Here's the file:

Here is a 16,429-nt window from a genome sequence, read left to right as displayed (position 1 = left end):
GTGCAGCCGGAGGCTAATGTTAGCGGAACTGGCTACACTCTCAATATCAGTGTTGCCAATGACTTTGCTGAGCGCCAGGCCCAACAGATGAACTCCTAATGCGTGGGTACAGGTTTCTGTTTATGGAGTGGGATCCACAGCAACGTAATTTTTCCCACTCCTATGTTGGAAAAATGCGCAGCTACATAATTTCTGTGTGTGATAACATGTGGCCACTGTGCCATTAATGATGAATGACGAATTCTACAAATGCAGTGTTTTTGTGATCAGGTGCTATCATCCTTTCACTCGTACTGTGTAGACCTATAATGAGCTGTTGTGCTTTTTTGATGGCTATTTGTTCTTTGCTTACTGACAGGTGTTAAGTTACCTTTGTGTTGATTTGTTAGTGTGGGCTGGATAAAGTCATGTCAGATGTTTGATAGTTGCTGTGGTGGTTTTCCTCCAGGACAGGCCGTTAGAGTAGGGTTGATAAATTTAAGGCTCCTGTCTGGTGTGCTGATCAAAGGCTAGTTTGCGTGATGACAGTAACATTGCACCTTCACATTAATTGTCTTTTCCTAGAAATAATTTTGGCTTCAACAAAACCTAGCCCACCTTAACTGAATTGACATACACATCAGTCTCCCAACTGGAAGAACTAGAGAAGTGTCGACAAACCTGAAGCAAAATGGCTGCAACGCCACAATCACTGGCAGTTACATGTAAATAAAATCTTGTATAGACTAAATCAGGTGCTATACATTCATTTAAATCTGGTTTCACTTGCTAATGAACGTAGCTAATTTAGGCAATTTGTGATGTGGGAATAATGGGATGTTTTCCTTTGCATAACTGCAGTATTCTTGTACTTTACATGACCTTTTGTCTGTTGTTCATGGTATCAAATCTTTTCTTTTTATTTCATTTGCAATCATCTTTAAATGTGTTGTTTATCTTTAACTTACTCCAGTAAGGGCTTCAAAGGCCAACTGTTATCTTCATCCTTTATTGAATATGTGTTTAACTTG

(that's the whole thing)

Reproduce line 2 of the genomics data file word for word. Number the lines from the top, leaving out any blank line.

GTGCAGCCGGAGGCTAATGTTAGCGGAACTGGCTACACTCTCAATATCAGTGTTGCCAATGACTTTGCTGAGCGCCAGGCCCAACAGATGAACTCCTAATGCGTGGGTACAGGTTTCTGTTTATGGAGTGGGATCCACAGCAACGTAATTTTTCCCACTCCTATGTTGGAAAAATGCGCAGCTACATAATTTCTGTGTGTGATAACATGTGGCCACTGTGCCATTAATGATGAATGACGAATTCTACAAATGCAGTGTTTTTGTGATCAGGTGCTATCATCCTTTCACTCGTACTGTGTAGACCTATAATGAGCTGTTGTGCTTTTTTGATGGCTATTTGTTCTTTGCTTACTGACAGGTGTTAAGTTACCTTTGTGTTGATTTGTTAGTGTGGGCTGGATAAAGTCATGTCAGATGTTTGATAGTTGCTGTGGTGGTTTTCCTCCAGGACAGGCCGTTAGAGTAGGGTTGATAAATTTAAGGCTCCTGTCTGGTGTGCTGATCAAAGGCTAGTTTGCGTGATGACAGTAACATTGCACCTTCACATTAATTGTCTTTTCCTAGAAATAATTTTGGCTTCAACAAAACCTAGCCCACCTTAACTGAATTGACATACACATCAGTCTCCCAACTGGAAGAACTAGAGAAGTGTCGACAAACCTGAAGCAAAATGGCTGCAACGCCACAATCACTGGCAGTTACATGTAAATAAAATCTTGTATAGACTAAATCAGGTGCTATACATTCATTTAAATCTGGTTTCACTTGCTAATGAACGTAGCTAATTTAGGCAATTTGTGATGTGGGAATAATGGGATGTTTTCCTTTGCATAACTGCAGTATTCTTGTACTTTACATGACCTTTTGTCTGTTGTTCATGGTATCAAATCTTTTCTTTTTATTTCATTTGCAATCATCTTTAAATGTGTTGTTTATCTTTAACTTACTCCAGTAAGGGCTTCAAAGGCCAACTGTTATCTTCATCCTTTATTGAATATGTGTTTAACTTG